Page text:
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When debugging background threads using Visual Studio 2010, is there any nice way to let other threads run for a few hundred milliseconds or so without advancing a thread that's sitting at a breakpoint? Equivalent in effect to inserting "Threading.Thread.Sleep(100)" just before the current line, setting next statement there, and hitting resume (but without hacking the code being debugged)? My packet-logging/display code isn't as useful as it could be, since the debugger will often hit a breakpoint between the time my code has acted on a packet, and the time the UI has managed to display it.

I know it's possible to go into the Threads window, Freeze the thread that hit the breakpoint, hit run, hit pause, and thaw the thread that hit the breakpoint, but that's really clunky. Is there a smoother way to do things?

(Edit)Why no response I wonder? I can't believe I'm the only person trying to debug non-UI thread.

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1 Answer 1

up vote 3 down vote accepted

I would use a Macro within Visual Studio to complete actions such the one you outline.

It should be a simple matter of recording the Macro (Tools, Macros, Record TemporaryMacro) at the right point in time and then saving it.

You can always add a Icon / keyboard shortcut to run the macro again at a later time.

Or even tweak the source code to the macro to ensure it does your action exactly as needed.

EDIT #1: As a hint I would imagine the code looks a little like this (not tested):

    Dim t As Thread
    t = DTE.Debugger.CurrentThread
    DTE.Debugger.CurrentThread = t;

EDIT #2: You might want to refer to this: EnvDTE.Debugger

Standard imports for your reference:

Imports System
Imports EnvDTE
Imports EnvDTE80
Imports EnvDTE90
Imports EnvDTE90a
Imports EnvDTE100
Imports System.Diagnostics
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How should I have the macro work? It would have to freeze the current thread and run other threads for a certain length of time, then unfreeze the current thread. If I'm doing things manually, I can see which thread is the current thread and just freeze that one, but I'm unaware of any "freeze current thread" command, nor am I aware of any command that would cause a macro to wait while the other threads ran for a certain amount of time. –  supercat Nov 26 '10 at 19:19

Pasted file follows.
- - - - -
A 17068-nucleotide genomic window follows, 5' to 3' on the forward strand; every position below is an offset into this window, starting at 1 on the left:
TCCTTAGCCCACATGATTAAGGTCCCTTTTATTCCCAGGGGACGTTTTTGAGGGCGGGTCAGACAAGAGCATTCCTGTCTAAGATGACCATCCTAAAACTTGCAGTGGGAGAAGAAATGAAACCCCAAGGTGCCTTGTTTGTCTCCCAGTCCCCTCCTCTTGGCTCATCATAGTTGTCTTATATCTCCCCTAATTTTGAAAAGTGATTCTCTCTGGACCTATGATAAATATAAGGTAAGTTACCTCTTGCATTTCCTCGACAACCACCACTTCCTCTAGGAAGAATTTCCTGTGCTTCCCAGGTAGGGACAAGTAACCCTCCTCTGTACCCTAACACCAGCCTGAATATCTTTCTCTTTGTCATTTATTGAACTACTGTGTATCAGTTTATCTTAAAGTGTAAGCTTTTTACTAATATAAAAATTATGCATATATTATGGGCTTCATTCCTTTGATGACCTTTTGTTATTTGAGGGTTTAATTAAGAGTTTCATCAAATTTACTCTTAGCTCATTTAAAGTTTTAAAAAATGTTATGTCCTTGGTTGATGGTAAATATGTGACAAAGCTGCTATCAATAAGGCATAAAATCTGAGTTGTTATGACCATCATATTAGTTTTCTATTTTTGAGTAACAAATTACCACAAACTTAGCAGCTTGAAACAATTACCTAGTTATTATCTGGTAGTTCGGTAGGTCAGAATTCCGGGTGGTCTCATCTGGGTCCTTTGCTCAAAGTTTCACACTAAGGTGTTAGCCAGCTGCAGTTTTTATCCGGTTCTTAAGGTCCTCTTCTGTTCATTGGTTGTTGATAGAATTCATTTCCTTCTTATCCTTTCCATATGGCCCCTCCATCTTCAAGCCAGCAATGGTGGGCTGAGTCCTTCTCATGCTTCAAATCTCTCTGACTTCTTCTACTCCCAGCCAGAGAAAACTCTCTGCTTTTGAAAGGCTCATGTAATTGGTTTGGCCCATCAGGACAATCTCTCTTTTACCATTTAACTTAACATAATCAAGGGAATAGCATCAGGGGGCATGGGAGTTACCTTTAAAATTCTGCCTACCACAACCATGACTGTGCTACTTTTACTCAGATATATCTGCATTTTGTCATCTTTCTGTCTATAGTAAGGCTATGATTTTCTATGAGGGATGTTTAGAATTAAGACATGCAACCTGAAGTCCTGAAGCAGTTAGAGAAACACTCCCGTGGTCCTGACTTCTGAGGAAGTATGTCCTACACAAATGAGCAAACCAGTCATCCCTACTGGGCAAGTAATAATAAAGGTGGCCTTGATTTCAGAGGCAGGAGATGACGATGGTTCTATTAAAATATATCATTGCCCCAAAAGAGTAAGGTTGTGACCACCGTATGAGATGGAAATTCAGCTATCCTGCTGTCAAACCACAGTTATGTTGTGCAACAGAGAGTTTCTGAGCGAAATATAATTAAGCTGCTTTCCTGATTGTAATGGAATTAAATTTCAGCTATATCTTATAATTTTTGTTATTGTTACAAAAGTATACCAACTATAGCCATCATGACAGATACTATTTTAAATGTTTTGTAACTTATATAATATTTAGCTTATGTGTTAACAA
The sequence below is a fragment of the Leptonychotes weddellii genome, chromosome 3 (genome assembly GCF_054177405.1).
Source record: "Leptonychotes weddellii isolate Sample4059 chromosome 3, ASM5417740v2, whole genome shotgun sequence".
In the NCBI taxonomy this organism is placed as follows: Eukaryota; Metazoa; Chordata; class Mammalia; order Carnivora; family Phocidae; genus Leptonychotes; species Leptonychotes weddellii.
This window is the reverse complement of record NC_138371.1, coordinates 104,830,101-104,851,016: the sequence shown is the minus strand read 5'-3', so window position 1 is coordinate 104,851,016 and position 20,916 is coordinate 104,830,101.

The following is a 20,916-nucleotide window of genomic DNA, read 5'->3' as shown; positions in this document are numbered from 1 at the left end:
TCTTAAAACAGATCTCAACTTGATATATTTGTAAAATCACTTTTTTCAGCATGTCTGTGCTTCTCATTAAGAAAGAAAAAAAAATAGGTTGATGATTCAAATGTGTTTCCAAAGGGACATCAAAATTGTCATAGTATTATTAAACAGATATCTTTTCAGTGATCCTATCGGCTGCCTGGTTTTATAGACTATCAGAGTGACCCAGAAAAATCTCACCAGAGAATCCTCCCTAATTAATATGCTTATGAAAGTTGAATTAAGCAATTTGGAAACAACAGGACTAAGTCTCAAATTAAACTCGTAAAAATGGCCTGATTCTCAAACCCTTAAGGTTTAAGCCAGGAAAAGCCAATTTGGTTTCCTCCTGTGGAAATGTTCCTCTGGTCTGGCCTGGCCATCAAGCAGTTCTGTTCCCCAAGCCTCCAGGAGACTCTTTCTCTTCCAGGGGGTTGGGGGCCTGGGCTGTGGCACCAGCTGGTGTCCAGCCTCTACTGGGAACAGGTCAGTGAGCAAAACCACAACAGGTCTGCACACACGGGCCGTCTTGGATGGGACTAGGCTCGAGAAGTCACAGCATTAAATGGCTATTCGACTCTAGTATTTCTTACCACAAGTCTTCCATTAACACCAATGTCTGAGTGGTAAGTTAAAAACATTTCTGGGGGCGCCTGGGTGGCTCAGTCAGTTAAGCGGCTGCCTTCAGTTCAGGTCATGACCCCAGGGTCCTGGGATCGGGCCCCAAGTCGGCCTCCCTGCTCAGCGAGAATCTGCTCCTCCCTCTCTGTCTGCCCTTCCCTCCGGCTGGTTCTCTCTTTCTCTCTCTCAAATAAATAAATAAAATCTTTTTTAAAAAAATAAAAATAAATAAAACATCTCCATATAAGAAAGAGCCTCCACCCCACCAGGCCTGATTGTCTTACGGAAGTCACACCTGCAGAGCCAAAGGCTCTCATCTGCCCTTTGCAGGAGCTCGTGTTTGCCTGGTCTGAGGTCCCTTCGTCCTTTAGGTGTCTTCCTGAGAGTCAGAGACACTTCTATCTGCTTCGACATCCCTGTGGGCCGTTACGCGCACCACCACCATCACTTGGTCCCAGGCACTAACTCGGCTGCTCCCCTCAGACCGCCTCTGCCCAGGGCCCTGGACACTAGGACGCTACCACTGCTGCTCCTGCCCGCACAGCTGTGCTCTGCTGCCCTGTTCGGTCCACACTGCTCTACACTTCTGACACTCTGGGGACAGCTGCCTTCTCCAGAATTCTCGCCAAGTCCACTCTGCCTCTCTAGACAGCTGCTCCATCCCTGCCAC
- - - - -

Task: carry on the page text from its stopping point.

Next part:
On Monday, I'll test out freezing/unfreezing threads while a macro recording is in progress to see what gets recorded, but I'm not sure what commands I could record that would achieve the desired result independent of which threads get assigned what ids. BTW, if I've tried doing "Threading.Thread.Sleep(100)" in the immediate window, but all threads are frozen when that's running. Thanks for your assistance--I'll let you know on Monday what happens. –  supercat Nov 26 '10 at 19:20
I added a example of what I guess the code might look like. –  Dean Taylor Nov 27 '10 at 23:25
@Dean Taylor: Thanks. I don't think I'd have figured that out on my own; what's DTE? Is there someplace I can look for more information about it? –  supercat Nov 28 '10 at 0:28
@supercat Added list of standard imports for a Visual Studio macro and reference to MSDN documentation for Debugger interface. –  Dean Taylor Nov 28 '10 at 15:29

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